If you like cactus, especially the majestic Saguaro, Tuscon is the place for you. There are three parks full of Saguaros – Saguaro National Park East and West, as well as the Catalina State Park. They are all a bit different, but we loved them all. Here’s why:
Saguaro National Park
The Tucson Mountain District is west of Tucson. The Red Hills Visitor Center is the right place to start. There are quite a few hikes here. This area is more hilly than the east and has more Saguaros. We really liked the Hohokam Road Loop grated dirt road. There is a short, but scenic Valley View Overlook Hike and Signal Hill Trail hike to petroglyphs.
The Rincon Mountain District is located east of Tucson. Start at the Rincon Visitor center and take the mostly one-way Cactus Forest Loop Drive paved road. There are numerous hikes and trails depending on how long and how high you want to hike. We did the Loma Verde Loop Hike. There are three other ways into the Rincon District at the Broadway trailhead on Broadway which opens to the paved Cactus Forest Trail and the Wildhorse trailhead which leads to a host of hikes – Bajada Wash, Wildhorse, Deer Valley Wash. Finally at the end of the road is the Douglas Spring trailhead on Speedway.
If you want to hike flat land, you can here, but they are mostly washes with fairly deep sand. If you want to climb a little, you can get some elevation pretty easily, too.
Catalina State Park
As good as these two parks are, I think Mary and I like the Catalina State Park better. It is 17 miles and 35 minutes from downtown Tucson and 10 miles and 15 minutes from where we stayed in the Catalina Foothills. It is anchored by Mount Lemon, which in the winter throws a shadow over much of the park. We did the Romero Ruins Trail, the Romero Canyon Trail to the Montrose pools, and the Canyon Loop trail which you can make as short or as long as you want.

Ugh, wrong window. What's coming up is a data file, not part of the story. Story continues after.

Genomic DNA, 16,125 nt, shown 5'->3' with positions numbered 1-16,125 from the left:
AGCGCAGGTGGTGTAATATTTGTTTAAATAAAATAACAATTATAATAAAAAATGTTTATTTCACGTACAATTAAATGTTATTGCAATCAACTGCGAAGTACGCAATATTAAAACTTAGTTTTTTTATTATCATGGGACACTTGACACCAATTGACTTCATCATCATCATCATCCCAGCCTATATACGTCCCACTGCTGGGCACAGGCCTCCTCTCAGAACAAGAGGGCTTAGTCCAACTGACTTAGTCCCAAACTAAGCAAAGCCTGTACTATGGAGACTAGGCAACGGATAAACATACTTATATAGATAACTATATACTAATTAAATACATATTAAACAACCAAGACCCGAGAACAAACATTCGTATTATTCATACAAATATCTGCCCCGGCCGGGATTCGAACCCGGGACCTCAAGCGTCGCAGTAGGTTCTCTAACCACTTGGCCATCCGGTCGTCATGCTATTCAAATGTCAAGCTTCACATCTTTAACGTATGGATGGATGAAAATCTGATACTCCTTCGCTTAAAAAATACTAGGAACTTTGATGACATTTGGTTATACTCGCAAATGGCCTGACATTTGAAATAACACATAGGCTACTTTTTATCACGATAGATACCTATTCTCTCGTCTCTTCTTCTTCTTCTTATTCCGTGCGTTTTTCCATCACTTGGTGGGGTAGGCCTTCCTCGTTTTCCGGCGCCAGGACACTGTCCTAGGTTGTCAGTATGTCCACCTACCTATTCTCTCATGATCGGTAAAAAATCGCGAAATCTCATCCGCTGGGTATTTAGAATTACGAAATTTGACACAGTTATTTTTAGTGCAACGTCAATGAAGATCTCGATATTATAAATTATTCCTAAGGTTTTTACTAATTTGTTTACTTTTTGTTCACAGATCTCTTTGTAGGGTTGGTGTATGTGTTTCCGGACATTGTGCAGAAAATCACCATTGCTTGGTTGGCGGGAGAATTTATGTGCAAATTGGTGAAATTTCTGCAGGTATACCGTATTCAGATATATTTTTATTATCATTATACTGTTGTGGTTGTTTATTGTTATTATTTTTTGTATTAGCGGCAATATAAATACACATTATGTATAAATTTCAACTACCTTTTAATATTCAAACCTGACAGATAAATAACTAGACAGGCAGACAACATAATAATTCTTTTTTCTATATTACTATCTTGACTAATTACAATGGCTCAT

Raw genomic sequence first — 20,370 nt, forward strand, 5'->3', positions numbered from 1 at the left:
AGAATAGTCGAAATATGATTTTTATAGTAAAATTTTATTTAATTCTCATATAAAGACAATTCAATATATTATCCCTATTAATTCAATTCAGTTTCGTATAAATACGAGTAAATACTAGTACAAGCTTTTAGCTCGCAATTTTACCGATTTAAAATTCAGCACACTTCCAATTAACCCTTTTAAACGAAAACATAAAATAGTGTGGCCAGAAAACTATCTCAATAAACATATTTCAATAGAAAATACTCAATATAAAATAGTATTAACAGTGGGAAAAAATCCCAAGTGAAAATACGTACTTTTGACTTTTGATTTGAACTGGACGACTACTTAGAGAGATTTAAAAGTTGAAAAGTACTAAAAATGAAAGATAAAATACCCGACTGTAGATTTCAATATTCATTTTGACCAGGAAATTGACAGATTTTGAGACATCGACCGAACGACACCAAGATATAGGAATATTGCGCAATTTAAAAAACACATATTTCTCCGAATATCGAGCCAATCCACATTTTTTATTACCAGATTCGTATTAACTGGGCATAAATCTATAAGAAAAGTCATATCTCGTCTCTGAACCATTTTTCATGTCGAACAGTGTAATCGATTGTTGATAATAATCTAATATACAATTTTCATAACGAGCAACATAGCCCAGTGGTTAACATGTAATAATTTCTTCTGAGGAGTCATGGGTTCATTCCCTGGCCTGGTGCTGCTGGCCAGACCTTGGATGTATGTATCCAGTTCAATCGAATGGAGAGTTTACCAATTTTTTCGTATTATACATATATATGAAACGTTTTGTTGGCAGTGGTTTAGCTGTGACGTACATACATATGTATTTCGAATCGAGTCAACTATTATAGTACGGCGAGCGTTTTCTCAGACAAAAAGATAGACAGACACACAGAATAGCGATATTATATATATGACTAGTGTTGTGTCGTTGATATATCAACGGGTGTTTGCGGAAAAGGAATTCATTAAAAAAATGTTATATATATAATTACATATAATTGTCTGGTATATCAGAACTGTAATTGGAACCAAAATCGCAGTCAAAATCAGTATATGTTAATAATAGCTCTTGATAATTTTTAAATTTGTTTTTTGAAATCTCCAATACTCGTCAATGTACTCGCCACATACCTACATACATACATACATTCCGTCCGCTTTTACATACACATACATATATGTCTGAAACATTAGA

The main reason we liked Catalina better was the Saguaros where above us and gave a great perspective. It also snowed one day, so Mount Lemon was a great white and brown backdrop. Finally, you can shoot in all directions and not see any houses. The Rincon District is very accessible, but is also surround by houses and neighborhoods.
We shot mostly infrared/monochrome/back and white most of the days and color just at sunset. Even if you do not have an infrared camera, think black and white most of the time during the day with the bright sunshine.
We also tried to capture whole cactus, fields of cactus, and also portions of them. It was much more fun to see the natural abstracts sometimes, rather than try to get an entire cactus into our frames.
When we found one we liked, we walked around it if we could to get it from all angles and exposures. Sometimes full front sun worked and sometimes side-lighting or back-lit worked. If you like the shape of the cactus try all of theses options.
One last note, Tucson is surround on all sides by mountains so you will never see the sun really crest or set over the horizon. It rises and sets behind mountains so adjust your times accordingly.
To see more of (and buy) our photographs, please go http://www.pamphotography.com.